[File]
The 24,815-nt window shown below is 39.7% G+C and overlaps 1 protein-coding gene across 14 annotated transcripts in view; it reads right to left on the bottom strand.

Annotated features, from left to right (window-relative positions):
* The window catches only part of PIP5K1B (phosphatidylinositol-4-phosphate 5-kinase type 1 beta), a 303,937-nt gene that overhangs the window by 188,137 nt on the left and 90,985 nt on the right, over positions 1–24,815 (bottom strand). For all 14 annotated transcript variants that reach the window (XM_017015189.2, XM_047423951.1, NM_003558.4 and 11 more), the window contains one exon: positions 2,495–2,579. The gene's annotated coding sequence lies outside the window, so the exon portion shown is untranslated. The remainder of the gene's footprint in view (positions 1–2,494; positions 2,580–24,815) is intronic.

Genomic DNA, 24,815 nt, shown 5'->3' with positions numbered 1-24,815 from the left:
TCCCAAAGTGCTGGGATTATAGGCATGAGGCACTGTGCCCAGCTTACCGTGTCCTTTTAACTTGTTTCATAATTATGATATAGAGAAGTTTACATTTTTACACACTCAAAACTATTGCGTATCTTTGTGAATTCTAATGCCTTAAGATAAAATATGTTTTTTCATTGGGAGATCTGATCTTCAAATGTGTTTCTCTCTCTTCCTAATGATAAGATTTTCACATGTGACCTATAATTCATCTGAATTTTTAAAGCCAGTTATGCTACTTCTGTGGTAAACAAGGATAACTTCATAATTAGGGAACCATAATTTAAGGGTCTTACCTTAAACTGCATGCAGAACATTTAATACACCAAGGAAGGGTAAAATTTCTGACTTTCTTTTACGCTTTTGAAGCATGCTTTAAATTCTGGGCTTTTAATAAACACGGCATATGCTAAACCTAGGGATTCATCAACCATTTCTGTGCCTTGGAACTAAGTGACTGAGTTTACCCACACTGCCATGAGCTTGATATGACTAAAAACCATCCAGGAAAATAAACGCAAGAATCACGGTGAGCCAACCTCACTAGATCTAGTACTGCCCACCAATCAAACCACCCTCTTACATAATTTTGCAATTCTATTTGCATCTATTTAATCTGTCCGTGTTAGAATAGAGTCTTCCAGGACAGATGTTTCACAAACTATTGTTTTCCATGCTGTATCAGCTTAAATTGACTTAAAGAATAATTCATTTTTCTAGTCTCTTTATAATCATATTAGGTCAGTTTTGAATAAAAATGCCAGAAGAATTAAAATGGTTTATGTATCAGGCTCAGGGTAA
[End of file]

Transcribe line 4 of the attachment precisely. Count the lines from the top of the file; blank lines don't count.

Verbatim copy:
Genomic DNA, 24,815 nt, shown 5'->3' with positions numbered 1-24,815 from the left: